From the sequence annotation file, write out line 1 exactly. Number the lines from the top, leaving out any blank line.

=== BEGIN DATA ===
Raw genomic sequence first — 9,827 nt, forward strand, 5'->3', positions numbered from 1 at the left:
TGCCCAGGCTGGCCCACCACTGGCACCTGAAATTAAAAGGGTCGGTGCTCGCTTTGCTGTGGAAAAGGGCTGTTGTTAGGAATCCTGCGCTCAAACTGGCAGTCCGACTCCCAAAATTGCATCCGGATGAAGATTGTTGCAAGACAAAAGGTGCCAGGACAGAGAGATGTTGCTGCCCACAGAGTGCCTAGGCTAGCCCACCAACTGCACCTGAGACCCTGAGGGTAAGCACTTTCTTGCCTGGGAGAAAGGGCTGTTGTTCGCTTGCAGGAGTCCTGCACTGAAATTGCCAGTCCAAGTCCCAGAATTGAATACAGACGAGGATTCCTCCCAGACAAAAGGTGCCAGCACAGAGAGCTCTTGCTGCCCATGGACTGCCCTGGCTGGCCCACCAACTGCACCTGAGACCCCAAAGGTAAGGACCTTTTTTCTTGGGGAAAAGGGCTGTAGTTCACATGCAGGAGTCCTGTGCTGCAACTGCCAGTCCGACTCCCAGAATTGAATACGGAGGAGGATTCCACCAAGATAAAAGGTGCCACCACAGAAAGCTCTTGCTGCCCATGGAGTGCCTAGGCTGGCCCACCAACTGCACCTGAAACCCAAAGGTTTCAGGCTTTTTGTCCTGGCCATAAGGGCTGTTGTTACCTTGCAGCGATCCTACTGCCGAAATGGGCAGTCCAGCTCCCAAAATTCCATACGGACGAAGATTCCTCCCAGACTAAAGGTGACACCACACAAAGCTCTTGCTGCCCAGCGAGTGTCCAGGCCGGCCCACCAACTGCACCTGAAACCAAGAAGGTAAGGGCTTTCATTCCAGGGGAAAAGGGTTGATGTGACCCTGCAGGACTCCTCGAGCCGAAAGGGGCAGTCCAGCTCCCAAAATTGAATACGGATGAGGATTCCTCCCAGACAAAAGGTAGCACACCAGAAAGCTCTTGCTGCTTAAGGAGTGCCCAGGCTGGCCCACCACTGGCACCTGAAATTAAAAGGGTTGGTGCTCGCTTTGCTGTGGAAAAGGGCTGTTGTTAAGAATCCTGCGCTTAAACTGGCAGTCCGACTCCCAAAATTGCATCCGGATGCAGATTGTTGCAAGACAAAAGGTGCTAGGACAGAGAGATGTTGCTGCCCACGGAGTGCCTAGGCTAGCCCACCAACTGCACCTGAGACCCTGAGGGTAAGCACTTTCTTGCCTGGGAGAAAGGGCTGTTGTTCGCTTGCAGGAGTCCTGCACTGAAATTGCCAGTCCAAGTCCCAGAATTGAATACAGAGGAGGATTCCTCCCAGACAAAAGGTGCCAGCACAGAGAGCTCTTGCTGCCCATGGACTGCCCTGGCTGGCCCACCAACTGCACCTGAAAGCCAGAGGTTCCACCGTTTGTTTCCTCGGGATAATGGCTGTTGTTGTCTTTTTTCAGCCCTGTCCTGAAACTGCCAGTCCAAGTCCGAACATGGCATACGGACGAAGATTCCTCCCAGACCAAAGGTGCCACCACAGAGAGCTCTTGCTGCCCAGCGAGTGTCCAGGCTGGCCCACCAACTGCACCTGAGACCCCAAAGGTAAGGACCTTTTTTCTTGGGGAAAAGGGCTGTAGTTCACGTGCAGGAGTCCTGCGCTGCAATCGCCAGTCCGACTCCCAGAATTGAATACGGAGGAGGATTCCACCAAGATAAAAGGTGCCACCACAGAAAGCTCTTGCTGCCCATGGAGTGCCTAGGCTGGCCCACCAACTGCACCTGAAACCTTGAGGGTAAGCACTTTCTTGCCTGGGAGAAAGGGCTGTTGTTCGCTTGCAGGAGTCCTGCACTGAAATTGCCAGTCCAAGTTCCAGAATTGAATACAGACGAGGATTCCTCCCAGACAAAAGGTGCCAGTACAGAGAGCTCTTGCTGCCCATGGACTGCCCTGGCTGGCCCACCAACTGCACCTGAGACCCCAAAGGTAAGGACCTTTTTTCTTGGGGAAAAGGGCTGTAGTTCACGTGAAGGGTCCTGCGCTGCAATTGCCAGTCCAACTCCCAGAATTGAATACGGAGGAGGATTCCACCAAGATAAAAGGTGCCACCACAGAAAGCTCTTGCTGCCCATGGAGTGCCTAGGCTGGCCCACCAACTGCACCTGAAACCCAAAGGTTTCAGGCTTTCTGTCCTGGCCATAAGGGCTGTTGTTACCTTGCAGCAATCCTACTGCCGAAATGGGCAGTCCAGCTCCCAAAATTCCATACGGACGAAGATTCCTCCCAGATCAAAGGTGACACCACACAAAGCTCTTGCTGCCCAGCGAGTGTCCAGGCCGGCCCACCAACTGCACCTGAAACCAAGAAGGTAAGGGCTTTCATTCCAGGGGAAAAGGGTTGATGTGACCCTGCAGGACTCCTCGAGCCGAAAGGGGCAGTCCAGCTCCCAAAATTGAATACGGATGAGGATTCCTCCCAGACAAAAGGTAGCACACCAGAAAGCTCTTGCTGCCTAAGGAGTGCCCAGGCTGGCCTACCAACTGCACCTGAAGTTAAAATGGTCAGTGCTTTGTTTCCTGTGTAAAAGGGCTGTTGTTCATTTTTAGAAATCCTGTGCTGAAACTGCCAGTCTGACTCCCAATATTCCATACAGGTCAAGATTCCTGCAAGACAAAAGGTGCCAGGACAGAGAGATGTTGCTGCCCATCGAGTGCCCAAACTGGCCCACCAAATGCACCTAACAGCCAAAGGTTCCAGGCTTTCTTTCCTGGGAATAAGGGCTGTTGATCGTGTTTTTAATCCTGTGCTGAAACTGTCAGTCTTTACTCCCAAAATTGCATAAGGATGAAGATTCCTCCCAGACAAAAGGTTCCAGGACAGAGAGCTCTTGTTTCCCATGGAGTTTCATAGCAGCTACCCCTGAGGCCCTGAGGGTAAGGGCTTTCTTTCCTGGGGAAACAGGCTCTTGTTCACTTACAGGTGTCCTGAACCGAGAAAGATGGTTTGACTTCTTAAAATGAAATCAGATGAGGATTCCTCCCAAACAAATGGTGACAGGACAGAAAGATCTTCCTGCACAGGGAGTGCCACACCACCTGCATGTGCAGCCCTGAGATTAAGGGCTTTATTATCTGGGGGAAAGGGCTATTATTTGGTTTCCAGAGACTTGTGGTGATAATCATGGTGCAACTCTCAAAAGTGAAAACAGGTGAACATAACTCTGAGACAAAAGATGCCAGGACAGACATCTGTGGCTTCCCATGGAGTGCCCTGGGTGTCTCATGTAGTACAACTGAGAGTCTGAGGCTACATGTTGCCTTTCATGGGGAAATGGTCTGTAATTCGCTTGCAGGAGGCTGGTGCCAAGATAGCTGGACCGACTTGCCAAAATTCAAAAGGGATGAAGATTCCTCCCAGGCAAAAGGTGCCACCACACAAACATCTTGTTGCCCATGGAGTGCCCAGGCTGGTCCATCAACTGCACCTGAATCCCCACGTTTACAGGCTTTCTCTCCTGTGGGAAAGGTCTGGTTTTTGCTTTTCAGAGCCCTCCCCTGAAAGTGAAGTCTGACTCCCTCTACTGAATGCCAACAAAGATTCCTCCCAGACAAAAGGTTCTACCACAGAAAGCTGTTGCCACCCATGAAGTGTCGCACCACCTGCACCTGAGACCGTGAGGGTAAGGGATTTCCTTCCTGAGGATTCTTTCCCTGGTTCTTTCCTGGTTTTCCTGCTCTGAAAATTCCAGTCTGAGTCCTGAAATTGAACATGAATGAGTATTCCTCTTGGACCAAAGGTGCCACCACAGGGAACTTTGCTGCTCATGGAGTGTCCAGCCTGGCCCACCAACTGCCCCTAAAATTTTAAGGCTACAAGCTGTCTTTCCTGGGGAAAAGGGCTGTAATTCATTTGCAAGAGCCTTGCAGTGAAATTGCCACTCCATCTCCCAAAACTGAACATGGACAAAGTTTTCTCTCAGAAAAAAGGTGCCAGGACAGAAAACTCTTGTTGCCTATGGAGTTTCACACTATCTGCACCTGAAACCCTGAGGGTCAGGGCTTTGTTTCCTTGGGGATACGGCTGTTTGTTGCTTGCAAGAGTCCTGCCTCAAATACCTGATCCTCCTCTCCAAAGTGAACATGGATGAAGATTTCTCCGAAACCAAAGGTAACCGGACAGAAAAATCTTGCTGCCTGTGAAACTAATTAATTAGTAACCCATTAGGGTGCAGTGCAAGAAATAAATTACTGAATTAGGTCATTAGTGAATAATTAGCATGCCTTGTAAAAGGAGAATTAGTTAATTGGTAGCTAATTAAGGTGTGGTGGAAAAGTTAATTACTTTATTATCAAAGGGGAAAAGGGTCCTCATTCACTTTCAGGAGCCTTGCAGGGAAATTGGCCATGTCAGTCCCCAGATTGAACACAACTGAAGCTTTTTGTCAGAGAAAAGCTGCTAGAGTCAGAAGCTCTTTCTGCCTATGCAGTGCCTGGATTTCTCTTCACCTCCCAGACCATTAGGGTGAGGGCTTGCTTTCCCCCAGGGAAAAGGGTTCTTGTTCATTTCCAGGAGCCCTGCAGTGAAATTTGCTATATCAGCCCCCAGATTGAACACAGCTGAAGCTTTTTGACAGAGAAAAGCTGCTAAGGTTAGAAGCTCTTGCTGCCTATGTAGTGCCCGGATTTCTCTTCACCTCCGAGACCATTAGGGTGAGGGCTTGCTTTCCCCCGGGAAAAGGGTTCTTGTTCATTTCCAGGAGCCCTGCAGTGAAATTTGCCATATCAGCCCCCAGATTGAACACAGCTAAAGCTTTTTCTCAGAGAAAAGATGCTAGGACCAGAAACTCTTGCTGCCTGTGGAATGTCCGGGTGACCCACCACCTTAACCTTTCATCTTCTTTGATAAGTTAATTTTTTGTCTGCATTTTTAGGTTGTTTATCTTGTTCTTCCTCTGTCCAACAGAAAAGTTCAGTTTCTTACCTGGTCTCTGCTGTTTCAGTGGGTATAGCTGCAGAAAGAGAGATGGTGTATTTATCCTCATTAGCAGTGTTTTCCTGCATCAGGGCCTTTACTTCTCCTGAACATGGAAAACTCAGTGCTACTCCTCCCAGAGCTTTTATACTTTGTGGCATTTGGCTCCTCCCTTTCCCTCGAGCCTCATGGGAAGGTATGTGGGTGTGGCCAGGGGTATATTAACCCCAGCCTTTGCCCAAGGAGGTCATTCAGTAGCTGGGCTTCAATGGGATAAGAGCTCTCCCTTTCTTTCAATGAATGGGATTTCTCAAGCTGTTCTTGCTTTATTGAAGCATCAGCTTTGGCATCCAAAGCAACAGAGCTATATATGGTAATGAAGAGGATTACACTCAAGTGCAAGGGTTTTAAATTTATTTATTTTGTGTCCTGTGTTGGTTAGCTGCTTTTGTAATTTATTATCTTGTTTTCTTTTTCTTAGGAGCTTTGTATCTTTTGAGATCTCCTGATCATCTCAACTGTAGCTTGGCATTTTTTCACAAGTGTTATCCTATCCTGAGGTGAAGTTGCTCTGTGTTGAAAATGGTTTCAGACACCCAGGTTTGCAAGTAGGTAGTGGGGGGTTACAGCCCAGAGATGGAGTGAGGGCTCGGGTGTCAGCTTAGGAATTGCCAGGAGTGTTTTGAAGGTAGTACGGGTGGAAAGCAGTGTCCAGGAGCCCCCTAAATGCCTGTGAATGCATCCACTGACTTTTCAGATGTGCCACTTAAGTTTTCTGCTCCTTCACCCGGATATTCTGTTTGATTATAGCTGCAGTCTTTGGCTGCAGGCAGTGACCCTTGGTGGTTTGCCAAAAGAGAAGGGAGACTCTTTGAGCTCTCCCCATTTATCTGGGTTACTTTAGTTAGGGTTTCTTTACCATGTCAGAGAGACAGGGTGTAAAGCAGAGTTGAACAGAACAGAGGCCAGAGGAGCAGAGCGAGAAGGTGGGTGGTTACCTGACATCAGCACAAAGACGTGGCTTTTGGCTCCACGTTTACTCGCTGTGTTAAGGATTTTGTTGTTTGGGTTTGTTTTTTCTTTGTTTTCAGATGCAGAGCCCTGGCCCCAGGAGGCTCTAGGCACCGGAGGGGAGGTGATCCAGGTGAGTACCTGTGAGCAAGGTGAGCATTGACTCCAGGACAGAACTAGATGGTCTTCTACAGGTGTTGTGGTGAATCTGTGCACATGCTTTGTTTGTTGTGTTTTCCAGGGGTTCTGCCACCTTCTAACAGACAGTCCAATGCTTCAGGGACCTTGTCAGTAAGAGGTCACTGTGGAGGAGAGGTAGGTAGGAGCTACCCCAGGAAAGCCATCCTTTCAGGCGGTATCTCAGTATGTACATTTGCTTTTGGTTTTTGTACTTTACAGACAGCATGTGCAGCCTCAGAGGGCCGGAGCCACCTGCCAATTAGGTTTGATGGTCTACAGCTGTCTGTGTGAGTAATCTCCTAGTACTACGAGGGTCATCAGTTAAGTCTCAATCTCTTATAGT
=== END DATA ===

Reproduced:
Raw genomic sequence first — 9,827 nt, forward strand, 5'->3', positions numbered from 1 at the left: